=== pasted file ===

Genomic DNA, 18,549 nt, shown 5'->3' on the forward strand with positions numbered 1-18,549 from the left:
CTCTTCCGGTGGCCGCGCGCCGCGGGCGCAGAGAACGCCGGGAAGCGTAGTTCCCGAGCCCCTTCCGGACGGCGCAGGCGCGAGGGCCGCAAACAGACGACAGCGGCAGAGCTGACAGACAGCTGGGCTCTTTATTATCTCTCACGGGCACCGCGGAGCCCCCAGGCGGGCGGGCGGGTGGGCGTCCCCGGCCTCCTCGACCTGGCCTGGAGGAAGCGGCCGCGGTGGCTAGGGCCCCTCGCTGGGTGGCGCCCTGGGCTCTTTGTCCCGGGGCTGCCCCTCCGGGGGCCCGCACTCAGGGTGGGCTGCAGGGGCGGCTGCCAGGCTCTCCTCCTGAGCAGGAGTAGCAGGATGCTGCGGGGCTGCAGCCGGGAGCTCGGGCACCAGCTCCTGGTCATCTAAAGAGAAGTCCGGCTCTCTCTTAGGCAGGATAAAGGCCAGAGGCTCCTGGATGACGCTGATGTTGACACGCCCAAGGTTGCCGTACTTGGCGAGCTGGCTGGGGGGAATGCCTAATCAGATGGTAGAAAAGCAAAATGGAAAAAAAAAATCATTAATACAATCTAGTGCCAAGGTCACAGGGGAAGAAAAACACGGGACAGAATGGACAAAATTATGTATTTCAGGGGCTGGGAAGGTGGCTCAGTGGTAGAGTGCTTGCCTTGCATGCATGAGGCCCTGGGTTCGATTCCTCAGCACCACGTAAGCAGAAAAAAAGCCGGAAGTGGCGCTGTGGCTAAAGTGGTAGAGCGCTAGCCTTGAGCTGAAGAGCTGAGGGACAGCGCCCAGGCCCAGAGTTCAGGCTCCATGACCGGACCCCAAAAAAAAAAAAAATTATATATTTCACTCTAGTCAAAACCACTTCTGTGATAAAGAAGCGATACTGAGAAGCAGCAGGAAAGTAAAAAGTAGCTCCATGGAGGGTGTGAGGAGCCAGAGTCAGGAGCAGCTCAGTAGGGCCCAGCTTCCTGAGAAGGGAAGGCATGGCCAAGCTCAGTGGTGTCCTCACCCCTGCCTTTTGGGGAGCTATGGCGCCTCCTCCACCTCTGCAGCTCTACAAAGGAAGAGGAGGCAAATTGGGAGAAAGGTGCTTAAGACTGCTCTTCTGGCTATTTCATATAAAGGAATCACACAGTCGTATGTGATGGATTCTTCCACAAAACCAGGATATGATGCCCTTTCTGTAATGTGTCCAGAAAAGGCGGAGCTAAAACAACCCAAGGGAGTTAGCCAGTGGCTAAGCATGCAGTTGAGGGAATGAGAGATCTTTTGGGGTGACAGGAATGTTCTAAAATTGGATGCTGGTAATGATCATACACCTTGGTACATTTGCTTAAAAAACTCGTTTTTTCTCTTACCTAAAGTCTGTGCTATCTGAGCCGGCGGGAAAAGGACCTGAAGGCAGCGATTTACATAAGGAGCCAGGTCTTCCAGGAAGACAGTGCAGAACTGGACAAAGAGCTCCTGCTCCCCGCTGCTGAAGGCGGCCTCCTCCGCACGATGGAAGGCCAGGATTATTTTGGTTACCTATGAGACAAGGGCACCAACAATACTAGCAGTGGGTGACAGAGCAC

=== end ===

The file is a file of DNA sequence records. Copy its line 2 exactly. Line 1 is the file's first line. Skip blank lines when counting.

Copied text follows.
CTCTTCCGGTGGCCGCGCGCCGCGGGCGCAGAGAACGCCGGGAAGCGTAGTTCCCGAGCCCCTTCCGGACGGCGCAGGCGCGAGGGCCGCAAACAGACGACAGCGGCAGAGCTGACAGACAGCTGGGCTCTTTATTATCTCTCACGGGCACCGCGGAGCCCCCAGGCGGGCGGGCGGGTGGGCGTCCCCGGCCTCCTCGACCTGGCCTGGAGGAAGCGGCCGCGGTGGCTAGGGCCCCTCGCTGGGTGGCGCCCTGGGCTCTTTGTCCCGGGGCTGCCCCTCCGGGGGCCCGCACTCAGGGTGGGCTGCAGGGGCGGCTGCCAGGCTCTCCTCCTGAGCAGGAGTAGCAGGATGCTGCGGGGCTGCAGCCGGGAGCTCGGGCACCAGCTCCTGGTCATCTAAAGAGAAGTCCGGCTCTCTCTTAGGCAGGATAAAGGCCAGAGGCTCCTGGATGACGCTGATGTTGACACGCCCAAGGTTGCCGTACTTGGCGAGCTGGCTGGGGGGAATGCCTAATCAGATGGTAGAAAAGCAAAATGGAAAAAAAAAATCATTAATACAATCTAGTGCCAAGGTCACAGGGGAAGAAAAACACGGGACAGAATGGACAAAATTATGTATTTCAGGGGCTGGGAAGGTGGCTCAGTGGTAGAGTGCTTGCCTTGCATGCATGAGGCCCTGGGTTCGATTCCTCAGCACCACGTAAGCAGAAAAAAAGCCGGAAGTGGCGCTGTGGCTAAAGTGGTAGAGCGCTAGCCTTGAGCTGAAGAGCTGAGGGACAGCGCCCAGGCCCAGAGTTCAGGCTCCATGACCGGACCCCAAAAAAAAAAAAAATTATATATTTCACTCTAGTCAAAACCACTTCTGTGATAAAGAAGCGATACTGAGAAGCAGCAGGAAAGTAAAAAGTAGCTCCATGGAGGGTGTGAGGAGCCAGAGTCAGGAGCAGCTCAGTAGGGCCCAGCTTCCTGAGAAGGGAAGGCATGGCCAAGCTCAGTGGTGTCCTCACCCCTGCCTTTTGGGGAGCTATGGCGCCTCCTCCACCTCTGCAGCTCTACAAAGGAAGAGGAGGCAAATTGGGAGAAAGGTGCTTAAGACTGCTCTTCTGGCTATTTCATATAAAGGAATCACACAGTCGTATGTGATGGATTCTTCCACAAAACCAGGATATGATGCCCTTTCTGTAATGTGTCCAGAAAAGGCGGAGCTAAAACAACCCAAGGGAGTTAGCCAGTGGCTAAGCATGCAGTTGAGGGAATGAGAGATCTTTTGGGGTGACAGGAATGTTCTAAAATTGGATGCTGGTAATGATCATACACCTTGGTACATTTGCTTAAAAAACTCGTTTTTTCTCTTACCTAAAGTCTGTGCTATCTGAGCCGGCGGGAAAAGGACCTGAAGGCAGCGATTTACATAAGGAGCCAGGTCTTCCAGGAAGACAGTGCAGAACTGGACAAAGAGCTCCTGCTCCCCGCTGCTGAAGGCGGCCTCCTCCGCACGATGGAAGGCCAGGATTATTTTGGTTACCTATGAGACAAGGGCACCAACAATACTAGCAGTGGGTGACAGAGCAC